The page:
Quezon City | Quezon Memorial Shrine: In Honor of the Father of Philippine Independence

The bronze casket w/ the remains of Pres. Quezon at the very center of Quezon Memorial Shrine/Museum

One Thursday of September (third week), I went to Quezon City hall to apply/renew my NBI clearance. I left the house at around 11:00AM, got there past 12:00NN, went thru the usual process of applying for the clearance amid the oppressive heat and long queues: photocopied my ID, filled-up the form, paid the fees (125 PhP, local or abroad). And then there I was, at the counter where my photo and fingerprints will be taken and also where my receipt will be stamped of the date when I'd be able to get my clearance. But what has the staff told me? For me to be back on October 7, more than two weeks after! The staff said I got a "hit" and just be back on the date stamped on my receipt. I got annoyed. I knew the reason why I got a "hit" (I had this contractual obligation with a government agency before) but I already sent them three months ago my clearance from the said agency...tsk!

Anyway, to calm myself and forget about that somewhat "expected" event, I went to Quezon Memorial Circle afterwards to walk around. I've been to this park several times before, we (my friend and I) usually have our dinner in one of the restaurants there. But I haven't been to the Quezon Memorial Shrine yet. So I decided to pay the shrine a visit and see what's in there.

Quezon Memorial Circle, at night

The Quezon Memorial Shrine was built in 1952 in honor of Pres. Manuel Luis Quezon. The monument  is a three-conjoined pylons standing at 66 meters, representing the number of years Pres. Quezon lived. Atop each of the pylons is a winged angel which represents the three main islands of our country: Luzon, Visayas and Mindanao. The base of the shrine is an equilateral triangular structure reflecting eternal symbols: the cycle of birth, life and death. The base is where the museum containing Pres. Quezon and his family's memorabilia is housed. The shrine was proclaimed a national monument on January 14, 1974 but was formally opened to the public on August 19, 1978, in celebration of Pres. Quezon's 100th year.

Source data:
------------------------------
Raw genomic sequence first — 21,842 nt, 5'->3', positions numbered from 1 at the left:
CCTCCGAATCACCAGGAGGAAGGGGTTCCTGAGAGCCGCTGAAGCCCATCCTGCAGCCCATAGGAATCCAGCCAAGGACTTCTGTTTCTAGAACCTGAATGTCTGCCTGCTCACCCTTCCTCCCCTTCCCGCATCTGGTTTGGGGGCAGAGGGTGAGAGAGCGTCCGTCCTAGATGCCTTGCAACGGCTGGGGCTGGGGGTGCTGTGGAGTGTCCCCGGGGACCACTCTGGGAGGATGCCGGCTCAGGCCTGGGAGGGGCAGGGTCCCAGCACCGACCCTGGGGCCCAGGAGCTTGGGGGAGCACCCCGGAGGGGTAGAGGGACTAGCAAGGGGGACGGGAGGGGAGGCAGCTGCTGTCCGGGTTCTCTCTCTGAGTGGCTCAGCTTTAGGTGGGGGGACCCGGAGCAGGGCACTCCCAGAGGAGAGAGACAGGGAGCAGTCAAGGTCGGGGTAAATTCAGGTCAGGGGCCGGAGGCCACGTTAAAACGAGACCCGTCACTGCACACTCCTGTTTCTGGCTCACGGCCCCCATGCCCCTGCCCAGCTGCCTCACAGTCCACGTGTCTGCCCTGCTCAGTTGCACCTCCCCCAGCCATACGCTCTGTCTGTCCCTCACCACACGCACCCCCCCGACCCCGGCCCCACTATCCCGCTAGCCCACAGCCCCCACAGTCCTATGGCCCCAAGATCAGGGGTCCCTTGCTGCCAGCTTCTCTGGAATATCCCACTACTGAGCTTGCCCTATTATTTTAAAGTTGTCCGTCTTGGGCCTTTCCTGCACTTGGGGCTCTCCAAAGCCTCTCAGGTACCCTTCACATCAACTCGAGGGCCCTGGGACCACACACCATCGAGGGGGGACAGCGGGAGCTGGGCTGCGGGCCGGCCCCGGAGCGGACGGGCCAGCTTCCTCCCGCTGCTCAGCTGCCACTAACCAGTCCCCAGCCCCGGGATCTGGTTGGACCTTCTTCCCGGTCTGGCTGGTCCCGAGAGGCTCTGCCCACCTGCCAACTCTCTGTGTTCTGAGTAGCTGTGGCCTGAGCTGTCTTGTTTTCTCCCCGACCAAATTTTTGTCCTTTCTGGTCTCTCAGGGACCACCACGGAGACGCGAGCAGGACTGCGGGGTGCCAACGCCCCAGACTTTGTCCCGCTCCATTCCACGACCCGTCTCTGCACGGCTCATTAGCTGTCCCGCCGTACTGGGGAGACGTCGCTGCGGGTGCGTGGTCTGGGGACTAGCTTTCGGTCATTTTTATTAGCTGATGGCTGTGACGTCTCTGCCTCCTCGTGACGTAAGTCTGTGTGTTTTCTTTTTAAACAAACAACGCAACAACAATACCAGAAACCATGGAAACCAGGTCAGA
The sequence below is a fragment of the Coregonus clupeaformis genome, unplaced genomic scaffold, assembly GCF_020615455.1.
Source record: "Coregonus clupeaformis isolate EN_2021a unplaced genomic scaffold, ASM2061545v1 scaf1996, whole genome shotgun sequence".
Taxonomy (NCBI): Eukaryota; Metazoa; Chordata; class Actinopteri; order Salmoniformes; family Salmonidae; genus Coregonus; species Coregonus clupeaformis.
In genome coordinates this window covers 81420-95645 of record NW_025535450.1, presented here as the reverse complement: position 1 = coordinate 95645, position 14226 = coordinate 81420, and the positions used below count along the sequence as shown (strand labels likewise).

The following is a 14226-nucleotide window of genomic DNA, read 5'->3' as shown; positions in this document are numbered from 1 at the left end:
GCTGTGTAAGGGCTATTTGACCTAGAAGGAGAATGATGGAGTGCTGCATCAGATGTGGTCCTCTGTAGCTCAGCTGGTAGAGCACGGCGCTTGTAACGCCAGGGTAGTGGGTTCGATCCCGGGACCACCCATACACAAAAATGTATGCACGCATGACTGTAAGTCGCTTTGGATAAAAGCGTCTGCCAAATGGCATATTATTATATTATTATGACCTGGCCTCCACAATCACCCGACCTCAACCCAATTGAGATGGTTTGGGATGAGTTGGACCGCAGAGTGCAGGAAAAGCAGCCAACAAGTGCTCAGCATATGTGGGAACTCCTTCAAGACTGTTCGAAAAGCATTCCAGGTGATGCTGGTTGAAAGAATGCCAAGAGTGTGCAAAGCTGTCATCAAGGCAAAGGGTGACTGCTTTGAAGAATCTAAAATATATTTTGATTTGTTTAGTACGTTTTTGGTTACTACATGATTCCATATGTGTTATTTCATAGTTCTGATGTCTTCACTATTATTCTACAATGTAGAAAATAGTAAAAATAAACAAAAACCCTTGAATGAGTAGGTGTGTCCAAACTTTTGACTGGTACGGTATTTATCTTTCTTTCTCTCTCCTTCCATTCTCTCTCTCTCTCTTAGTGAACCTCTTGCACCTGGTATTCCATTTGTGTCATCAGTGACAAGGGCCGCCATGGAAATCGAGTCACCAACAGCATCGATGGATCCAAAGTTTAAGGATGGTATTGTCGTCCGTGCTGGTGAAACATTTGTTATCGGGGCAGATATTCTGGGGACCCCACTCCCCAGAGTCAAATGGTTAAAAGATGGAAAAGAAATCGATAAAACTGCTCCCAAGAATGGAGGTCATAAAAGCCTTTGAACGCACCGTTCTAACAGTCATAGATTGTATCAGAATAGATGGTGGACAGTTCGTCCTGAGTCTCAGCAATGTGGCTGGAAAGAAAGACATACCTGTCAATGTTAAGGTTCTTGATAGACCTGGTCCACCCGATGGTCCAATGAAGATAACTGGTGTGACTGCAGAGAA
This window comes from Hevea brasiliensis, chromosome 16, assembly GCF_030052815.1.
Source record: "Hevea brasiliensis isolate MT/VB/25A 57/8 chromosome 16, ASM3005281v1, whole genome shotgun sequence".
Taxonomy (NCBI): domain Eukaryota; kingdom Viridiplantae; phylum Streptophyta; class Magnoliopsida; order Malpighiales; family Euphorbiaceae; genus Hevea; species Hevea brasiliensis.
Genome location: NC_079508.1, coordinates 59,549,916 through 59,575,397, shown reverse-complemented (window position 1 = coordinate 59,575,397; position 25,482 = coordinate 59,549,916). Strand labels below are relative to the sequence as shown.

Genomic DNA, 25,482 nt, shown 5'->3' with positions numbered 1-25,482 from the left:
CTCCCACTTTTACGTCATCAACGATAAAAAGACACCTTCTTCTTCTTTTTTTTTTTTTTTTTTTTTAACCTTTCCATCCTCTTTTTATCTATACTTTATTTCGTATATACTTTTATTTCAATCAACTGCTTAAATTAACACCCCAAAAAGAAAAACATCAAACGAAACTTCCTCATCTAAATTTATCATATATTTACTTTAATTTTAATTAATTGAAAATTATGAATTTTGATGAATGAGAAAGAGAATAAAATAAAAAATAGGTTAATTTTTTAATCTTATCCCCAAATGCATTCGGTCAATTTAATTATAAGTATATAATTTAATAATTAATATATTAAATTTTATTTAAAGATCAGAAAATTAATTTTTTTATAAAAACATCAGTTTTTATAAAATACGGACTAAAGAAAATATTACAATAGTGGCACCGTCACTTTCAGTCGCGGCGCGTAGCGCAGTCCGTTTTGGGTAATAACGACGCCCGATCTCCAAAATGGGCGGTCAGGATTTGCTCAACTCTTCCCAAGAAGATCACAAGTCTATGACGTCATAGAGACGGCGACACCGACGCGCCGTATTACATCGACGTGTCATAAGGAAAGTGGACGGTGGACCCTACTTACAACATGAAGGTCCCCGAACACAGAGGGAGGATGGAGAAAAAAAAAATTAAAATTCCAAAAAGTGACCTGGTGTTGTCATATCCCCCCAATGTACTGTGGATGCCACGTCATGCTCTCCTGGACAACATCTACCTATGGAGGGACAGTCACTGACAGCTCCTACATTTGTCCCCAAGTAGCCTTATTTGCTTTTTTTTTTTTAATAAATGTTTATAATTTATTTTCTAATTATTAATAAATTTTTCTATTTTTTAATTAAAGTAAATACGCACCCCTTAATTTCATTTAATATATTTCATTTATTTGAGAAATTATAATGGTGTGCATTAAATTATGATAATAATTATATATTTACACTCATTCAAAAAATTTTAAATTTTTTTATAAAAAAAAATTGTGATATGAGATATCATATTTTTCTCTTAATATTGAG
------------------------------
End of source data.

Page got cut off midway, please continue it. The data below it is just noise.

Before my visit to the shrine, I only knew President Manuel L. Quezon as that, the president of the commonwealth and the father of the Filipino language, that's all. I didn't even know that he joined the revolution and that he served as Gen. Emilio Aguinaldo's aide-de-camp (I really am not into history before, sensya naman!). These, and more I learned from going inside the shrine reading and seeing his life and works (in photos).

Pres. Manuel L. Quezon's Timeline (for those who didn't know him aside from being the president of the commonwealth, just like me...hehe!):

1878: Born to Lucio Quezon and Maria Dolores Molina in Baler, Tayabas (August 19). First schooled under the local priest, Pres. Quezon transferred to Colegio de San Juan de Letran in Manila and earned his Bachelor of Arts degree in 1894.

1894: He studied law at the University of Sto. Tomas but completed only three years because he joined the Philippine Revolution.

1899: During the Philippine-American war, he served as Gen. Emilio Aguinaldo's aide-de-camp and fought under Gen. Tomas Mascardo in Bulacan, Pampanga and Bataan. He surrendered after Gen. Aguinaldo's capture in Palanan, Isabela in 1901.

1903: After passing the bar examinations, he practices law and provides free legal services to the poor.

1904: He was appointed provincial fiscal of Mindoro and afterwards, Tayabas (now Quezon province). Also in 1904, he was elected governor of Tayabas.

1907: With the establishment of Philippine Assembly, Pres. Quezon was elected representative of the first district of Tayabas. He became Majority Floor Leader and advocated for increased autonomy for Filipinos in social and economic affairs.

1909: Pres. Quezon was elected as the resident commissioner to the United States, representing the Philippines in the US Congress (May 15).

1916: Pres Quezon was elected senator of the bicameral Philippine Legislature and subsequently chosen as Senate President.

1918: Pres. Quezon led the First Independence Mission to the United States Congress to campaign for Philippine freedom.

Manuel Luis Quezon: Father of Philippine Independence
1934: The Tydings-McDuffie Law was ratified, an act which promised independence of the Philippines after ten years; the Philippine Commonwealth government was also established that same year (March 24). In July 30, a constitutional convention was formed to draft the Philippine Constitution.

1935: Pres. Quezon won the presidency (against Emilio Aguinaldo and Gregorio Aglipay) of the Commonwealth government (September 17). He took his oath of office as President in front of the Legislative Building, along with Vice-President elect Sergio Osmena (November 15). On the same year, Pres. Quezon signed Commonwealth Act No. 1 (The National Defense Act) which establishes a defense plan for the Philippines. It also introduced Reserve Officers' Training Course (ROTC) in high school and college (December 21).